Teaching Comparative Government and Politics

Wednesday, February 22, 2012

Progressive taxes and income redistribution

Simple minded folk like me have always blithely assumed that progressive taxation made for a more egalitarian distribution of income. I guess I am learning the dangers of simple mindedness.

Lucy Barnes, who is a postdoctoral fellow at Nuffield College, Oxford, offers some data to demonstrate the dangers of "common sense."

The Facts about Tax Progressivity
So, what are the facts about tax progressivity? The most comprehensive scholarly work on this question to date comes from sociologists, Monica Prasad and YingYing Deng, who use data on individual incomes to calculate total tax burdens at different levels of the income distribution. [There is a link to a PDF version of the paper in the Monkey Cage blog report.] Their main takeaway finding is illustrated in the two figures below, which show the Kakwani index of taxation (a measure of the progressivity of the system that parses out the impact of income concentration on the concentration of the tax burden) for a number of advanced democracies.


These data are from the most recent year available (around 2000 in most cases). The… figure shows those taxes that are paid directly by individuals: income, wealth, property and employee social security contributions…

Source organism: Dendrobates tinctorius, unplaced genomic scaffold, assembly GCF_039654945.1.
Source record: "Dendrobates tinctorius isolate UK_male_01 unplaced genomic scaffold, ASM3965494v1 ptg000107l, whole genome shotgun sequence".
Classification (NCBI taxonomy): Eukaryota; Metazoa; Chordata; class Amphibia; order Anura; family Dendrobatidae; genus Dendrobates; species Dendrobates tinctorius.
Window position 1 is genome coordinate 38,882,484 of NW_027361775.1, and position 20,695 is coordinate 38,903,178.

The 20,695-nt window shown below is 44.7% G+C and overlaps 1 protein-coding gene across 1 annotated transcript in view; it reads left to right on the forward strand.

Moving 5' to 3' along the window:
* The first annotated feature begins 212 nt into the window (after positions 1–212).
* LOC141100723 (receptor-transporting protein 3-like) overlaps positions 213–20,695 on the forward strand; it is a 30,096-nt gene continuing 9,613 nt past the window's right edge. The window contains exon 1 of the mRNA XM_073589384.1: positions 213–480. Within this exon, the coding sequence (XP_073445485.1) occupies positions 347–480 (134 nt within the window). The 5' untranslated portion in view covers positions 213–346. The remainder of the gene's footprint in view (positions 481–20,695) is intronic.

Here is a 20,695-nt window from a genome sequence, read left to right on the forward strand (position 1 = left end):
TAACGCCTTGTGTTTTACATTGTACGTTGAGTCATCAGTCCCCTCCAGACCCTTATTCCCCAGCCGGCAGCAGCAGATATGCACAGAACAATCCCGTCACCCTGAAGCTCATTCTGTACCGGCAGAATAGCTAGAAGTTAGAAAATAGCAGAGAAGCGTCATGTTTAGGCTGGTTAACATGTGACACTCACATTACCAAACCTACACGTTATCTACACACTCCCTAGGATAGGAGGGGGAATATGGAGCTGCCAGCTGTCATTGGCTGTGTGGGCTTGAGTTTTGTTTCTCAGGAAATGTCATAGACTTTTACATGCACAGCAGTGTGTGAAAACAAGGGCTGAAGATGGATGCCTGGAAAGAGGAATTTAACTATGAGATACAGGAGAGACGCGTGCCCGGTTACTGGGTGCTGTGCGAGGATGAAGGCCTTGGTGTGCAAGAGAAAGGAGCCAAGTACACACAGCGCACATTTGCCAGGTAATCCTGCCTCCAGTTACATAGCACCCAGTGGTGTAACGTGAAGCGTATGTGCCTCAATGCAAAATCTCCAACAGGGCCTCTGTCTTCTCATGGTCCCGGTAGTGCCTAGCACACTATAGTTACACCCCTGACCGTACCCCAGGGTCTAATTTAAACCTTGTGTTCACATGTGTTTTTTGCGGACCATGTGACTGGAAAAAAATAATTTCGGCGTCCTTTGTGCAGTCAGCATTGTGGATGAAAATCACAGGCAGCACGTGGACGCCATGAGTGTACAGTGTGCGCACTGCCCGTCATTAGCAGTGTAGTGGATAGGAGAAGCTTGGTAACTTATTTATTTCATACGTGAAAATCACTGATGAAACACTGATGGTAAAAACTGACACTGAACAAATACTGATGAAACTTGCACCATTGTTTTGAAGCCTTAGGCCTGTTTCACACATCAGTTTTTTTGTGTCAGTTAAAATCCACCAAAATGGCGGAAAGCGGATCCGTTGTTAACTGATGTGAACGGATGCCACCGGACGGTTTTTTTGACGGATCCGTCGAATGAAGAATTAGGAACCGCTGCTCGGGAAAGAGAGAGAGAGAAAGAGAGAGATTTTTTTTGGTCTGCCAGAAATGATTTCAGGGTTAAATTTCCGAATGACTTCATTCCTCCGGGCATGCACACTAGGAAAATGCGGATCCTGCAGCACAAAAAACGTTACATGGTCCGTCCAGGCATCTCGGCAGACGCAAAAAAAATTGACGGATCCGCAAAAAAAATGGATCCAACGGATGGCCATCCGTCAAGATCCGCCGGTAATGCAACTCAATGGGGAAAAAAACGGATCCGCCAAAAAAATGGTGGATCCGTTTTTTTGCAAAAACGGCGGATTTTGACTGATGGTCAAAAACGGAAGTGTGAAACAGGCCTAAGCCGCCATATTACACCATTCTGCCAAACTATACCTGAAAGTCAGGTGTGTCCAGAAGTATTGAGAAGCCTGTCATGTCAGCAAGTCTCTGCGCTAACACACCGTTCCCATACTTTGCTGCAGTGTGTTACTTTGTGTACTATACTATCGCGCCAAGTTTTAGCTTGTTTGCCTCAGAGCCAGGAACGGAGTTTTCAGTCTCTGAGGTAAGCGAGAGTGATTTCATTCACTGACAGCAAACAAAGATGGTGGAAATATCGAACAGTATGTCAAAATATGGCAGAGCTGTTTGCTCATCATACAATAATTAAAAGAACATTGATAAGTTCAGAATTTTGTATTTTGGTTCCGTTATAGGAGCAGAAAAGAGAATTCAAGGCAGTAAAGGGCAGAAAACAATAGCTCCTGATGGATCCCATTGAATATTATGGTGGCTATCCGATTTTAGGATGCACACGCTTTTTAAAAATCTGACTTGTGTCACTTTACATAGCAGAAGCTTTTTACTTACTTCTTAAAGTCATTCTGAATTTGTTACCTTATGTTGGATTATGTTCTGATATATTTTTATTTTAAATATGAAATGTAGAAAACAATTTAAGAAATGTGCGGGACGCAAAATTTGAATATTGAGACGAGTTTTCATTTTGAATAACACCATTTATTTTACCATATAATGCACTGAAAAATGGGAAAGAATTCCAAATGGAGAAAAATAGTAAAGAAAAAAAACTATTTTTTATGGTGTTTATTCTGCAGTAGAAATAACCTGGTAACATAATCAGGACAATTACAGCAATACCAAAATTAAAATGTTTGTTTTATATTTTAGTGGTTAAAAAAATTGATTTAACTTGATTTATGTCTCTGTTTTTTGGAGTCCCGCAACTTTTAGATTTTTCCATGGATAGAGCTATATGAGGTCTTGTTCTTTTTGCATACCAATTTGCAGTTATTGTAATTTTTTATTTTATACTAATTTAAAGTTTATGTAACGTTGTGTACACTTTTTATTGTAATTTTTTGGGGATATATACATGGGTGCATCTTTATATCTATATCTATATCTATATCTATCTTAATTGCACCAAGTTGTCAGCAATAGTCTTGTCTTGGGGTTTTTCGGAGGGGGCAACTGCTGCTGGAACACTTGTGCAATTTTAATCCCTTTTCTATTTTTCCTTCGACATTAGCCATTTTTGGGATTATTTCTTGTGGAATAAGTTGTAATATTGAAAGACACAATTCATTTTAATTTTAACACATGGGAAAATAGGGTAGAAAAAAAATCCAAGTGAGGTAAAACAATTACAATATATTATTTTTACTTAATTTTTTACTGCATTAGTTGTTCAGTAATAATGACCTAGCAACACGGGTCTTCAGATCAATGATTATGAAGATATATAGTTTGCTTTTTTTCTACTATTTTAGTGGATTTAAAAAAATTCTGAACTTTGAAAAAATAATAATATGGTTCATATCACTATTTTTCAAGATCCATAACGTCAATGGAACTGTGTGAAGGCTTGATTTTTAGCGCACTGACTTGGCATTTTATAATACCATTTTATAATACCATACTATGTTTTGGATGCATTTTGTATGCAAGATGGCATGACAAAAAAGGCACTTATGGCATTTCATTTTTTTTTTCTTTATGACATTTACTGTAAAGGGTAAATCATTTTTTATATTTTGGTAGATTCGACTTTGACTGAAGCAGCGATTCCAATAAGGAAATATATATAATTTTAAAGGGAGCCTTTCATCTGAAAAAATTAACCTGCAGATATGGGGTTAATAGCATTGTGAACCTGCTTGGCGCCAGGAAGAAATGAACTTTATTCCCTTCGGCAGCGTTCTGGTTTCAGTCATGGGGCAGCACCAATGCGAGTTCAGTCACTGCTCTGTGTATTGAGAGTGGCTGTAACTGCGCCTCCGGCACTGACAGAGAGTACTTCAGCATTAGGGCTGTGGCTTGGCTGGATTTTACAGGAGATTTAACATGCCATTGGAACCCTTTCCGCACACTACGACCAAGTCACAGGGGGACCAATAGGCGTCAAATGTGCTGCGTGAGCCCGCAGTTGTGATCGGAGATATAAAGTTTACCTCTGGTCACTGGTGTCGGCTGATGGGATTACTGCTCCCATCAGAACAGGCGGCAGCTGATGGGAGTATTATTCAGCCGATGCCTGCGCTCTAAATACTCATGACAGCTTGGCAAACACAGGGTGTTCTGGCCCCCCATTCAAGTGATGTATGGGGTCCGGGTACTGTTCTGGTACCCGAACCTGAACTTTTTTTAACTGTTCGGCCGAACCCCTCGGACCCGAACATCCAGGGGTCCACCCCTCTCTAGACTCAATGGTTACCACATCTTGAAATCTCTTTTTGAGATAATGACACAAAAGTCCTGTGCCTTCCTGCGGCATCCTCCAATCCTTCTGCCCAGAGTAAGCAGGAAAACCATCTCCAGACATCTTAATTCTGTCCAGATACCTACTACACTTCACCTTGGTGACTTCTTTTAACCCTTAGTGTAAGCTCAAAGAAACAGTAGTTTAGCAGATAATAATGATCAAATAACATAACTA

[There's a second chart in the blog adding the effects of consumption (sales and VATs) taxes to the progressively.]

This claim, that the American tax system is progressive compared to those of its advanced economy peer countries, is hard for many (in both the US and in Europe) to accept. The conventional wisdom is that the United States intervenes comparatively little in redistributing income from rich to poor. It is not that these stylized facts are untrue: the figure below shows the reduction in inequality accomplished by government intervention (again using data from the Luxembourg income study)—both taxes and transfers.


Here the United States takes up its more accustomed place at the bottom of the pack (and it is data like these that have been used in the recent debate to refute the claim that US taxes are progressive). How is it possible that American taxes be progressive, while achieving so little redistribution?…

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